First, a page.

Another section in Massumi’s essay talks about the simultaneous materiality and virtuality of the body: the moment of contact, where the intensity spreads throughout the body “like a lateral backwash from the function-meaning interloops travelling the vertical path between head and heart” (85), is too fugitive to be consciously registered and indexed, – so the body is both abstract/virtual and concrete/actual, able to infold intensities and resonances that it cannot comprehend semantically or even corporeally. A narratological analysis built on affect as it is conceived by Massumi shifts the focus from the machinations of the characters’ inner lives as disconnected from their environments to the interplay between the characters and other agents. Even though Massumi stresses the non-narratable aspect of affect, I do not take this remark as the impossibility of integrating affect theory into narratological methodologies. Rather, I take it as the opportunity of divorcing from not only “structure-wedded” paradigms but also from anthropocentric configurations that insist on the autonomous emergence of cognition as a transcendental, internal process separated from the outside world. An affect-based narratological configuration can come closer to bridging the ontological gap that separates humans and nonhumans and developing an appropriate formal lexicon for the representation of this process in the novel.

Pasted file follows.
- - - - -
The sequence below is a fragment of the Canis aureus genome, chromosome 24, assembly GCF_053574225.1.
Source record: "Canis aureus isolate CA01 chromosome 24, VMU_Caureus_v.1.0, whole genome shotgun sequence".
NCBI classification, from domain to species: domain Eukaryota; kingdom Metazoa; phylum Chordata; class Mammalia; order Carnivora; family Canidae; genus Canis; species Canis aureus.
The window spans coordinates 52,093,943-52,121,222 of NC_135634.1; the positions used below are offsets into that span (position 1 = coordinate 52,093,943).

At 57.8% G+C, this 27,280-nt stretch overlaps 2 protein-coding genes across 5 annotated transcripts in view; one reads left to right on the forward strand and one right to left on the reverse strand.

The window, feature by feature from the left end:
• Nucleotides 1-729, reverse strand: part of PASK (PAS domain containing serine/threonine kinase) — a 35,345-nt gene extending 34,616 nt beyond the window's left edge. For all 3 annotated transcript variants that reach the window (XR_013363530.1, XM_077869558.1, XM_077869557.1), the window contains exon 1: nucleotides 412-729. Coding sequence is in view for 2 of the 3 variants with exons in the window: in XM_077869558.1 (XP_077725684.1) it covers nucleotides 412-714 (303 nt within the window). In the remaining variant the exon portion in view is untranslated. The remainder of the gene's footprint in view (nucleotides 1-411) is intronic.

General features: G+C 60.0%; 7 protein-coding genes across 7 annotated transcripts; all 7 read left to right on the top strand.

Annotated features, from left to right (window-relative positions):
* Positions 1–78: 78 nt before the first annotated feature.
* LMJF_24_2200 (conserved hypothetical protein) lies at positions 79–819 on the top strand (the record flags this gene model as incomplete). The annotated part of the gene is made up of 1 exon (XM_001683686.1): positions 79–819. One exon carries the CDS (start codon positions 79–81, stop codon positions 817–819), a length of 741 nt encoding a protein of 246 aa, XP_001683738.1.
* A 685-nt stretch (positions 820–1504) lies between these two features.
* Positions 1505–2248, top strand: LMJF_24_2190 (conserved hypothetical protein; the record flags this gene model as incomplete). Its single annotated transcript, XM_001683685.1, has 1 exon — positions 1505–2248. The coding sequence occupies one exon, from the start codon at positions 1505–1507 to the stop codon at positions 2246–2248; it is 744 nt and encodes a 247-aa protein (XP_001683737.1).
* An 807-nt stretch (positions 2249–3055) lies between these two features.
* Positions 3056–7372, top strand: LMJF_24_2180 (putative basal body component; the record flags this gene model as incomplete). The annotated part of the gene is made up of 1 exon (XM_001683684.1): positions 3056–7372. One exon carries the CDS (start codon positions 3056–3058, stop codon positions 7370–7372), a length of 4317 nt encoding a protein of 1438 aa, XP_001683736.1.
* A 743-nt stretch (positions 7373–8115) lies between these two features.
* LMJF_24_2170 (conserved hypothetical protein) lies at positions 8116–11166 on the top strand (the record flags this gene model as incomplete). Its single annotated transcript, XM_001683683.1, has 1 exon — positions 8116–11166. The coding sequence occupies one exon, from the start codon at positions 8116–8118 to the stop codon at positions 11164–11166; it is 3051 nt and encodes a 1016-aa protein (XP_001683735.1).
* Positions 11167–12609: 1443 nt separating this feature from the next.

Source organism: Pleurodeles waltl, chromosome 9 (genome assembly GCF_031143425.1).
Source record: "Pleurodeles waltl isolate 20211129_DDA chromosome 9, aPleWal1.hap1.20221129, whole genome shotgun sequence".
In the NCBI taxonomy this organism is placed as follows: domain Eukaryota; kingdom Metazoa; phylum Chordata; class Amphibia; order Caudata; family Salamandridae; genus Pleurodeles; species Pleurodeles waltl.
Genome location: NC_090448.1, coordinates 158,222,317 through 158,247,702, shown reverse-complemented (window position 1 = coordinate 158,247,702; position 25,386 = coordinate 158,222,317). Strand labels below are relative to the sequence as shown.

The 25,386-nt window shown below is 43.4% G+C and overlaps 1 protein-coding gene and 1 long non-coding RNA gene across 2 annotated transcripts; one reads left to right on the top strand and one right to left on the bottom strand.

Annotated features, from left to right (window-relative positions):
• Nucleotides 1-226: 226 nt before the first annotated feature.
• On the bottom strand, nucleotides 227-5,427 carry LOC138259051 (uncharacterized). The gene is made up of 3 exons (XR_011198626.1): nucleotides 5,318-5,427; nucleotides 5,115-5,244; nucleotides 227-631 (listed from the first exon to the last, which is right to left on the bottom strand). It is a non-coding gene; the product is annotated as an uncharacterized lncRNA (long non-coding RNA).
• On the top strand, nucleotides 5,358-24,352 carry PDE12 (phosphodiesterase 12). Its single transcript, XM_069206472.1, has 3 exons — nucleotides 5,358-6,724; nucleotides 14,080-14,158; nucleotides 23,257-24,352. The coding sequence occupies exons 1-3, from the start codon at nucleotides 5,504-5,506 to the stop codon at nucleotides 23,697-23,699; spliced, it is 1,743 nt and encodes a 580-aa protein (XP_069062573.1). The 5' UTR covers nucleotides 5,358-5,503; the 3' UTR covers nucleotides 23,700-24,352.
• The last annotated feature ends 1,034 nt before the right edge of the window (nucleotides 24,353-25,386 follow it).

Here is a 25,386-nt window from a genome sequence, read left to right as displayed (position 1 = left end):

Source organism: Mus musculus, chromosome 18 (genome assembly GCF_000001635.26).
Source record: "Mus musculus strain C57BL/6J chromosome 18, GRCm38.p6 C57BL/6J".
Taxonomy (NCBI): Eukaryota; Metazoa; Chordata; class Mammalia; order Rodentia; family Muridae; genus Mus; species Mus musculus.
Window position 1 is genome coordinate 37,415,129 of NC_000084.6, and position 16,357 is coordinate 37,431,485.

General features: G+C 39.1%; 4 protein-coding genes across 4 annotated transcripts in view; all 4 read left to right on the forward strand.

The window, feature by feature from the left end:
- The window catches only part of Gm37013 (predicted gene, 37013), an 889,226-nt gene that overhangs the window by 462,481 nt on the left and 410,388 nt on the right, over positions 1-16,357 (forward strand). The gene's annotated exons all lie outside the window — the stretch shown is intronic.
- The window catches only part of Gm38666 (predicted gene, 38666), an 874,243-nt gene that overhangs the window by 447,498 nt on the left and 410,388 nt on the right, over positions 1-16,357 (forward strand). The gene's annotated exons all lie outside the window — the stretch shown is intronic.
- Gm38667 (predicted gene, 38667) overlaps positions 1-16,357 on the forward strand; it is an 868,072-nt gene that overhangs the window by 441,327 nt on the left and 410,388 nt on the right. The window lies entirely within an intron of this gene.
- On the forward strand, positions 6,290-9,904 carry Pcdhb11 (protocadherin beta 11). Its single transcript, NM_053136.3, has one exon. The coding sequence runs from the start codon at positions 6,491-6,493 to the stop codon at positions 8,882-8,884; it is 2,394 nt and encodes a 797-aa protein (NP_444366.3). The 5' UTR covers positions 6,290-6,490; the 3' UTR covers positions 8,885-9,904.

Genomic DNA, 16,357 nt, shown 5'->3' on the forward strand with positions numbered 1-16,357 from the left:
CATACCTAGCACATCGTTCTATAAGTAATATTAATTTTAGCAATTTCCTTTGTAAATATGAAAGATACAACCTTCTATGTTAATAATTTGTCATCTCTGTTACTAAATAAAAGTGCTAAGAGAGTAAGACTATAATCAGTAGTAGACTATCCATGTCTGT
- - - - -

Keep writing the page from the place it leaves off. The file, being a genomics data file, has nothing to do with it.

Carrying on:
Material Metaphors